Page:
The financial services industry is building a raft of mobile services that haven't been sufficiently protected against security threats, TowerGroup said yesterday.
In a report entitled "Fraud, Virus and ID Theft: Mobile Malware Stands to Create a New Beginning," TowerGroup suggests that 2007 will be the year that new banking and payment initiatives in the mobile channel will be increasingly targeted by those engaged in fraud and identity theft. These targets will include smartphones and PDAs, as well as transactions in which a mobile device acts as a credit or debit card.
"TowerGroup believes that current mobile commerce initiatives emerging from the financial services industry lack a reasonable and justifiable focus on mobile malware," the report says.
The success of new mobile transaction services, such as wireless banking, will depend on financial institutions' ability to close the open holes, according Bob Egan, chief analyst at TowerGroup, who authored the report. "Over 200 mobile viruses have already been identified, a number that is doubling nearly every six months."
TowerGroup estimates that 80 percent of U.S. financial institutions already have employees using smartphones, including the BlackBerry, in a mix of professional and personal capacities. The likelihood of attacks on and theft from these devices is growing exponentially, the research firm says.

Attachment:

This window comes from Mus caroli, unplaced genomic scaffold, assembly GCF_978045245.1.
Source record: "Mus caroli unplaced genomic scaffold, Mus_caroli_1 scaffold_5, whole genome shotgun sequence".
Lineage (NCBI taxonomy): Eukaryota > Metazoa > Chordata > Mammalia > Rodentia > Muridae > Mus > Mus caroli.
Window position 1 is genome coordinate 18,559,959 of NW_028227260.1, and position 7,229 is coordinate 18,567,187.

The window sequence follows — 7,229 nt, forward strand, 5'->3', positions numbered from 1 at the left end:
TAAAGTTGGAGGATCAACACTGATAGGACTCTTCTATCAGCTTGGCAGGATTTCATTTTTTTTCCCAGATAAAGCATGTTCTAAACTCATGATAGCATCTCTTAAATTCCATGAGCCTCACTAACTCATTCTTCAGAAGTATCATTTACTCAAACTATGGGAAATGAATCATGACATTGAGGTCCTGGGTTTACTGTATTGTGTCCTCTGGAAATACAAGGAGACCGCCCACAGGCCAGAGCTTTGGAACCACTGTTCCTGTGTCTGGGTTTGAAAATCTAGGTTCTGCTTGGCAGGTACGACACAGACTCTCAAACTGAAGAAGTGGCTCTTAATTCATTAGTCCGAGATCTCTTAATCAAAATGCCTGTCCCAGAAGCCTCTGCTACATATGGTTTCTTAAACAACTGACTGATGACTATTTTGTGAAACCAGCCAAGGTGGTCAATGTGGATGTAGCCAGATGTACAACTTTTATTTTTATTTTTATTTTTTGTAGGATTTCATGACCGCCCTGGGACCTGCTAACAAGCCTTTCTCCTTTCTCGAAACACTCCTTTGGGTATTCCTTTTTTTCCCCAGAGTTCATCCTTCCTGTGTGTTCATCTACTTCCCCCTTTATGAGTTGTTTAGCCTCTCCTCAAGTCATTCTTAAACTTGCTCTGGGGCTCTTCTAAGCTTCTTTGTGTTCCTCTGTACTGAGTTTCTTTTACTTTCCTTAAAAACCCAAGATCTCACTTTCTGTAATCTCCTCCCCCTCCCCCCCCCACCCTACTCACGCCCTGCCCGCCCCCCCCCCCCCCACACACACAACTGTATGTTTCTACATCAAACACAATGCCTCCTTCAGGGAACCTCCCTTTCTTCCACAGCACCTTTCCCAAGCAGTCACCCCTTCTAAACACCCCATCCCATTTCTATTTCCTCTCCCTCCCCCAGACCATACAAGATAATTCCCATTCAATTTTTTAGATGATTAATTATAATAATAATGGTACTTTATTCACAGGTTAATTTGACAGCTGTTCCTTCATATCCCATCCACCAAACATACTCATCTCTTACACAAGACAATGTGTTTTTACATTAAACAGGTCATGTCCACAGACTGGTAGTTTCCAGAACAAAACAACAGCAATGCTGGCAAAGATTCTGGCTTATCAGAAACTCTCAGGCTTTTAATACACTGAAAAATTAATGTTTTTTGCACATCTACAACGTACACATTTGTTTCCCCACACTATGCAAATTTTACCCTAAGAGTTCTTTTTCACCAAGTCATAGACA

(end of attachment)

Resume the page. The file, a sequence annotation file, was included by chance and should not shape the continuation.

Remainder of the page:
The report recommends that financial institutions and other corporations establish clear policies on what types of mobile downloads are safe and allowable. Companies should also restrict the use of personal mobile phones for corporate activities, as they generally do with PCs, TowerGroup says.
Companies that offer mobile commerce should also put a higher priority on deploying security technology, both in their own networks and at the wireless carrier level, the report advises.
"IT managers must examine extending their existing malware and virus security initiatives to include mobile phones," Egan warns. "We're currently in the lull before the true storm."
Tim Wilson, Site Editor, Dark Reading